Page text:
By encapsulating single organisms from microbiome samples in gel microdroplets and then culturing them to form microcolonies, researchers from the Los Alamos National Laboratory have been able to sequence the genomes of individual bacterial species with much higher coverage and lower bias than possible using whole-genome amplification methods starting with single cells.
The group published a description of its approach in Genome Research this month, showing that the method could be used to assemble near-complete genomes from single organisms in human oral and stool samples.
Using microdroplet culturing to grow droplet-contained, isolated families of genetically identical cells before sequencing, the team was able to build almost full genomes for two bacterial species and also measure significant diversity between individual organisms from the same sample.
Cliff Han, the study's lead author, told In Sequence that while he and his colleagues tested the method using human microbiome samples in the study, the approach could also be useful for profiling genome diversity in environmental samples — something his group and others the team is now collaborating with are interested in.
While shotgun sequencing has allowed researchers to construct genomes for members of several simple microbial communities, these genomes represent a consensus derived from close species or strains whose individual genomes can differ slightly or significantly amongst them.
Meanwhile, according to the Los Alamos group, single-cell sequencing using whole-genome amplification techniques have allowed researchers to sequence and assemble significant portions of genomes for individual organisms within complex environmental communities, but these methods suffer from bias and a loss of specificity due to amplification from a single chromosome copy. This has made it nearly impossible to assemble a finished genome from a single cell thus far.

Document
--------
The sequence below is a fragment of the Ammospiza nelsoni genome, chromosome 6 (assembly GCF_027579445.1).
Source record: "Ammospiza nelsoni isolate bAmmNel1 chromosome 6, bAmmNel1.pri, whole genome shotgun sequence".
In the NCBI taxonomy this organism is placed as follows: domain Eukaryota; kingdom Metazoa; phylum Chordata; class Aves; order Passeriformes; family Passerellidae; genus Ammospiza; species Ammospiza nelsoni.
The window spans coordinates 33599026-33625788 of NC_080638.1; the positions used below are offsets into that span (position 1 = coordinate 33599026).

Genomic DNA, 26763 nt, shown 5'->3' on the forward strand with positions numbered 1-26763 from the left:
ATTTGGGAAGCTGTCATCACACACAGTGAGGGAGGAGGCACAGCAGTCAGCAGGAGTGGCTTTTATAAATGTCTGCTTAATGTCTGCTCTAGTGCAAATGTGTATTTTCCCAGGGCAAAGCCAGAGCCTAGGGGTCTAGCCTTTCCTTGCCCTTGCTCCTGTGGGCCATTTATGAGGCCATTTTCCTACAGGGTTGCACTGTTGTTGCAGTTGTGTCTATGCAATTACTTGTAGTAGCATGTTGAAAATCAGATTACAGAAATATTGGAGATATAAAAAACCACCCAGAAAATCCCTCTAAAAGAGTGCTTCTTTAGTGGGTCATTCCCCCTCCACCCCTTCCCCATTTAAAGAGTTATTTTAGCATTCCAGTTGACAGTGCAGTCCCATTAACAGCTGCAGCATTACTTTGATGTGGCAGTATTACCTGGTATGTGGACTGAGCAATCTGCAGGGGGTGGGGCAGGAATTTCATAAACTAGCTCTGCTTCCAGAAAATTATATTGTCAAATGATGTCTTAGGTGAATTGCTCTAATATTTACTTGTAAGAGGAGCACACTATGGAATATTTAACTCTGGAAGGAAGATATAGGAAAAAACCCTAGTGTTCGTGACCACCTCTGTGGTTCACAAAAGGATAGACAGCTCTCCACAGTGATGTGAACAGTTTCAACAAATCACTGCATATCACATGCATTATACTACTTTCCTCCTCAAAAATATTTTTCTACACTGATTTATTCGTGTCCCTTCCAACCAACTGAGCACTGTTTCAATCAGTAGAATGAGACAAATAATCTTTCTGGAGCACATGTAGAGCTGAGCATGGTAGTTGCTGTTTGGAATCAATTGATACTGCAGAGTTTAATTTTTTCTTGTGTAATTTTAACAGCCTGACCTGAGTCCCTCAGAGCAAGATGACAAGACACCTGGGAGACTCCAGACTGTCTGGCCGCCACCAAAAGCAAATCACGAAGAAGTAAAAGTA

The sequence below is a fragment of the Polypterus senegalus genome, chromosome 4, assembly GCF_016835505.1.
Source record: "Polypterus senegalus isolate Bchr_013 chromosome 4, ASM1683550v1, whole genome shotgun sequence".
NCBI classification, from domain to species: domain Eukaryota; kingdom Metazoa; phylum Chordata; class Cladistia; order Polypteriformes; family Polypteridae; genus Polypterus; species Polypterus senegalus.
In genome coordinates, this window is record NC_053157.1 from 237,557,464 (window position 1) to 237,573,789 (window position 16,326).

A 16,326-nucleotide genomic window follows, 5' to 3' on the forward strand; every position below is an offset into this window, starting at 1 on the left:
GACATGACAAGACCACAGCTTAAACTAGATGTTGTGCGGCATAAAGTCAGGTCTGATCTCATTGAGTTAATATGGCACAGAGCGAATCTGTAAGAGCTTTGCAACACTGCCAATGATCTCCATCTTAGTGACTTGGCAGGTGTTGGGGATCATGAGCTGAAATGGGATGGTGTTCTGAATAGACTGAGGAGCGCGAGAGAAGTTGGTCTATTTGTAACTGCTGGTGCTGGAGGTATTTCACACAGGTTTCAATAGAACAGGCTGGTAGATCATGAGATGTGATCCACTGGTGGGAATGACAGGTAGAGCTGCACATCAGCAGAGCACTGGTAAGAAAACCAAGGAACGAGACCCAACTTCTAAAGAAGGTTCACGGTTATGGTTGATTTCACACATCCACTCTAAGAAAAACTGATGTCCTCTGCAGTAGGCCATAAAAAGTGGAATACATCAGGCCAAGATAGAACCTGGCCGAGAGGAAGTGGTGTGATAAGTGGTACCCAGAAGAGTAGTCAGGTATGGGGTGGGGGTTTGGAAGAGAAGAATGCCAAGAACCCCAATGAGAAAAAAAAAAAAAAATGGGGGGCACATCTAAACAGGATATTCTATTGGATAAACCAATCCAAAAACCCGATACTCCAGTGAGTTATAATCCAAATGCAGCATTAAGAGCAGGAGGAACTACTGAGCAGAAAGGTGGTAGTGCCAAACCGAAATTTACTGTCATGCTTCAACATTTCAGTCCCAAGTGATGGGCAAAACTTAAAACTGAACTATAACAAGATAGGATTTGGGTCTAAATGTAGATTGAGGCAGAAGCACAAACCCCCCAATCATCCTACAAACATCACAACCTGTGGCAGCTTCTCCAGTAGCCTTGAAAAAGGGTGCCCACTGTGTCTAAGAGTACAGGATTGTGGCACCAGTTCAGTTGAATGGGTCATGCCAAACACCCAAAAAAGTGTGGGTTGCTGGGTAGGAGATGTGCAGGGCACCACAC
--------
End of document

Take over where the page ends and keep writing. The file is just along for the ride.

Han said his team was initially interested in single-cell sequencing for research into soil communities in the New Mexico and Utah region, but realized that it would be impossible to create complete genome sequences for individual bacteria.
"Consistently, we can get only about 40 percent to 50 percent of the genome even with lab strains using single-cell sequencing," he said. "And with environmental bacteria it's even worse. So we banged our heads on the wall for a moment, and decided we need a new strategy."
According to Han, the group was already looking into gel microdroplet culturing for separate projects to culture bacteria from different environments.
Using permeable gel microdroplets, it is possible to isolate each individual organism within its own sphere, while still maintaining signaling and communication between different cells and species in the community, which many species require to survive and grow in culture, Han said.
In the study published this month, Han and his colleagues compared sequencing results from a single-cell approach with results using the gel microdroplet culturing method before amplification and sequencing.
The team used a CellSys microdrop maker and a growth assay protocol from One Cell Systems to encapsulate and culture single cells from oral and fecal test samples.
Han said that the process of creating the microdroplets relies on random distribution to ensure that the vast majority of droplets contain just one organism.
"We know with about a one [milliliter] gel solution, we'll generate about 20 million to 40 million gel droplets, so if you add several million bacterial cells in it you will get mostly one cell in one droplet. But, it's not that accurate so we generally make several concentrations or several batches to do the experiment," he said.